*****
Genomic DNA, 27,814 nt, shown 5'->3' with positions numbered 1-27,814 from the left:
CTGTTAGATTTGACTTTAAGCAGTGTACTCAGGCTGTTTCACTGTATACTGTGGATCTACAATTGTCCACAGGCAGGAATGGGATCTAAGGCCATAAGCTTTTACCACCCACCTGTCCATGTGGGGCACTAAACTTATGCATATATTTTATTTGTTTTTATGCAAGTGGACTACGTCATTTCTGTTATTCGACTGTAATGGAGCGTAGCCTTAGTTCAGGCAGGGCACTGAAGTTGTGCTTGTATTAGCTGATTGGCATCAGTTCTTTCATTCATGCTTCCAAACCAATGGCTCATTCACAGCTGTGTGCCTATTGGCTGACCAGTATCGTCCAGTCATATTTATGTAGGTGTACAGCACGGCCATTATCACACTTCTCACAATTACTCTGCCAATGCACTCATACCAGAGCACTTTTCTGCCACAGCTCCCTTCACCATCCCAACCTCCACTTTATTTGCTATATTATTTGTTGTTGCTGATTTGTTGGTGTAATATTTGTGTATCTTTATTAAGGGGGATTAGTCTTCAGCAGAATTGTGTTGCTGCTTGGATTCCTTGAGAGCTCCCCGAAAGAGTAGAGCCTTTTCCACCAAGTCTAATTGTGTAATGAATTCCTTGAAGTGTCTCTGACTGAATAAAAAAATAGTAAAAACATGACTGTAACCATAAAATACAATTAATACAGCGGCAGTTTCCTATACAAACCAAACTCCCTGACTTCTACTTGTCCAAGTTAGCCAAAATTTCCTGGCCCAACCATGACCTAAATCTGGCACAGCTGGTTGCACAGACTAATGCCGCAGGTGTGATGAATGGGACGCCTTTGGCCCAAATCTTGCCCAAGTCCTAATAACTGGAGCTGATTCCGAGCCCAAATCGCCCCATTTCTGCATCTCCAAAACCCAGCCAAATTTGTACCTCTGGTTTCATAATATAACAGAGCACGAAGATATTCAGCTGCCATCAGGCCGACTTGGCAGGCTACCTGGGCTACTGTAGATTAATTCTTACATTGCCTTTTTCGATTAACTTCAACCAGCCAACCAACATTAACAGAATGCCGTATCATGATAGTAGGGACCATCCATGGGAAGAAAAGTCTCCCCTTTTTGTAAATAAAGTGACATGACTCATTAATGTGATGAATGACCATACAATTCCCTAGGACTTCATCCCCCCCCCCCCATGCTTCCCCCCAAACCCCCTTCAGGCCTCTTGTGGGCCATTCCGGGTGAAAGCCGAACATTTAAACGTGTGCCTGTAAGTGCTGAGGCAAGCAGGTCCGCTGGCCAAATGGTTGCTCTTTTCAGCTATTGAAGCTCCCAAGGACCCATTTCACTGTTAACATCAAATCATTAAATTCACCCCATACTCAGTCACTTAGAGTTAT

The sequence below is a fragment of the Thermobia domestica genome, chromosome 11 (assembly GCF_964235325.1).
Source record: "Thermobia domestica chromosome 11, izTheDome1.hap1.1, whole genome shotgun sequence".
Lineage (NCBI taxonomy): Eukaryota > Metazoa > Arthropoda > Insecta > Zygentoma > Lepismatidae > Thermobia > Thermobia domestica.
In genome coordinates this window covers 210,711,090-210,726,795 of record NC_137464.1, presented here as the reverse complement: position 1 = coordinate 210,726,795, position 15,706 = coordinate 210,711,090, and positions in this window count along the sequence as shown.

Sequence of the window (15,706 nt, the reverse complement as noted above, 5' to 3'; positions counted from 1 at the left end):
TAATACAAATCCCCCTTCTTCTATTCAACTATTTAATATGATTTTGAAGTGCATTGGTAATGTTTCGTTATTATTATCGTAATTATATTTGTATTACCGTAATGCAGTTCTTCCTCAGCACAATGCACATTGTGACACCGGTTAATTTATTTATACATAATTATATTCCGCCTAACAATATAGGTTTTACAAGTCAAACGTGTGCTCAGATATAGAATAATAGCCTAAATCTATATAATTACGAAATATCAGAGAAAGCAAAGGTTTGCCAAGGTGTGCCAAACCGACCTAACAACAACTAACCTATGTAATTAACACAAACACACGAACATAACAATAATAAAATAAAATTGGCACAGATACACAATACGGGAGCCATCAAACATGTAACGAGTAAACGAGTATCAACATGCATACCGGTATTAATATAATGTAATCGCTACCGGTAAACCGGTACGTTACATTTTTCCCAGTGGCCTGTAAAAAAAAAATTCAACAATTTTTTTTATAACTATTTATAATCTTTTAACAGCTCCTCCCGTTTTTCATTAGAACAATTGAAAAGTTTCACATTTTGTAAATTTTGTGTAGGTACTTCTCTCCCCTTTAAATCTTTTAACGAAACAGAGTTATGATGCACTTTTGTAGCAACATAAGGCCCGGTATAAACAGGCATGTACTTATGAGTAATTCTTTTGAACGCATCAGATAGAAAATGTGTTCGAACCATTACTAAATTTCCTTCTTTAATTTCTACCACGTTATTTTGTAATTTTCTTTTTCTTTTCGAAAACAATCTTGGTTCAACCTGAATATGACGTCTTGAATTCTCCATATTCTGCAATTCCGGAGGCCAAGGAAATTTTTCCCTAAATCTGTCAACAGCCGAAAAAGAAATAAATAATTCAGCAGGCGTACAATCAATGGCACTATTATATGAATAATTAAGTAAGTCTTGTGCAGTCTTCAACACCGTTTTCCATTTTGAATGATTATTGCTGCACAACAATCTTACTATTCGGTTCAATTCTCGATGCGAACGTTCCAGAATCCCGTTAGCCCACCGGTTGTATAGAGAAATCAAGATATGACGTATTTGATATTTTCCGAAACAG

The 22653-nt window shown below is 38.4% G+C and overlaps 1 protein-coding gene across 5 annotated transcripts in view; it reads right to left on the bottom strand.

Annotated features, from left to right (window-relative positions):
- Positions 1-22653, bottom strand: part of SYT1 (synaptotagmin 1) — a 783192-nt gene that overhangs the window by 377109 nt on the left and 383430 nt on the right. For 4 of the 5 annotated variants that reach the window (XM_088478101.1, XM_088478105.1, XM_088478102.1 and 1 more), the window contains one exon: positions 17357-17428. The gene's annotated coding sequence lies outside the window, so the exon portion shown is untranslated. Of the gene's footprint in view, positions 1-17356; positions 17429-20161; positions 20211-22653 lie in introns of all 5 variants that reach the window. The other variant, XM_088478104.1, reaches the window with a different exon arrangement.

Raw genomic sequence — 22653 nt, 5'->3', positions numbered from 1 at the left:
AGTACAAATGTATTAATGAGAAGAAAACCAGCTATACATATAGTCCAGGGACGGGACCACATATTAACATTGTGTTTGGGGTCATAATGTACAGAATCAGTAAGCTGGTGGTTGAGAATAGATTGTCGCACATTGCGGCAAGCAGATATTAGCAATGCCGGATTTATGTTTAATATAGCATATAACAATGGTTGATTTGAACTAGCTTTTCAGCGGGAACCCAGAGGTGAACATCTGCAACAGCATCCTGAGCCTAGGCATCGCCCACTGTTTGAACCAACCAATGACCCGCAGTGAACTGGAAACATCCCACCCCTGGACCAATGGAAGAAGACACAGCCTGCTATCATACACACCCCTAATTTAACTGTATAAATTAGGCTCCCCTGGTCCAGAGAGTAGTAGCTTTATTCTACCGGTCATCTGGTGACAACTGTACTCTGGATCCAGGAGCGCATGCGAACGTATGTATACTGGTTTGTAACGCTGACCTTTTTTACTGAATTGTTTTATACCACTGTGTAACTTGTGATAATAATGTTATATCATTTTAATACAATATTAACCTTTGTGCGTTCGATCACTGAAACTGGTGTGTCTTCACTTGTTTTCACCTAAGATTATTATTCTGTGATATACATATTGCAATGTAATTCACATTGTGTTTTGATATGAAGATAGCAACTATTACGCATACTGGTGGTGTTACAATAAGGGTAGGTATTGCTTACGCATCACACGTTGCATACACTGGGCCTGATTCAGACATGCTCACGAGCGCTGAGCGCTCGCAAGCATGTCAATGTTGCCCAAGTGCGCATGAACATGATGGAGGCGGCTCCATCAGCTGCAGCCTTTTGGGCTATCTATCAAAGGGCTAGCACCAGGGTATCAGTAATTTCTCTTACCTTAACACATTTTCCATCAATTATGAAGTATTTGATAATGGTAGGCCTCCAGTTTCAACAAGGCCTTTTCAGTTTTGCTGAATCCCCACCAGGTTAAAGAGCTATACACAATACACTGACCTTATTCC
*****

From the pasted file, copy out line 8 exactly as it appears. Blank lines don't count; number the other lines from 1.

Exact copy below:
TAATACAAATCCCCCTTCTTCTATTCAACTATTTAATATGATTTTGAAGTGCATTGGTAATGTTTCGTTATTATTATCGTAATTATATTTGTATTACCGTAATGCAGTTCTTCCTCAGCACAATGCACATTGTGACACCGGTTAATTTATTTATACATAATTATATTCCGCCTAACAATATAGGTTTTACAAGTCAAACGTGTGCTCAGATATAGAATAATAGCCTAAATCTATATAATTACGAAATATCAGAGAAAGCAAAGGTTTGCCAAGGTGTGCCAAACCGACCTAACAACAACTAACCTATGTAATTAACACAAACACACGAACATAACAATAATAAAATAAAATTGGCACAGATACACAATACGGGAGCCATCAAACATGTAACGAGTAAACGAGTATCAACATGCATACCGGTATTAATATAATGTAATCGCTACCGGTAAACCGGTACGTTACATTTTTCCCAGTGGCCTGTAAAAAAAAAATTCAACAATTTTTTTTATAACTATTTATAATCTTTTAACAGCTCCTCCCGTTTTTCATTAGAACAATTGAAAAGTTTCACATTTTGTAAATTTTGTGTAGGTACTTCTCTCCCCTTTAAATCTTTTAACGAAACAGAGTTATGATGCACTTTTGTAGCAACATAAGGCCCGGTATAAACAGGCATGTACTTATGAGTAATTCTTTTGAACGCATCAGATAGAAAATGTGTTCGAACCATTACTAAATTTCCTTCTTTAATTTCTACCACGTTATTTTGTAATTTTCTTTTTCTTTTCGAAAACAATCTTGGTTCAACCTGAATATGACGTCTTGAATTCTCCATATTCTGCAATTCCGGAGGCCAAGGAAATTTTTCCCTAAATCTGTCAACAGCCGAAAAAGAAATAAATAATTCAGCAGGCGTACAATCAATGGCACTATTATATGAATAATTAAGTAAGTCTTGTGCAGTCTTCAACACCGTTTTCCATTTTGAATGATTATTGCTGCACAACAATCTTACTATTCGGTTCAATTCTCGATGCGAACGTTCCAGAATCCCGTTAGCCCACCGGTTGTATAGAGAAATCAAGATATGACGTATTTGATATTTTCCGAAACAG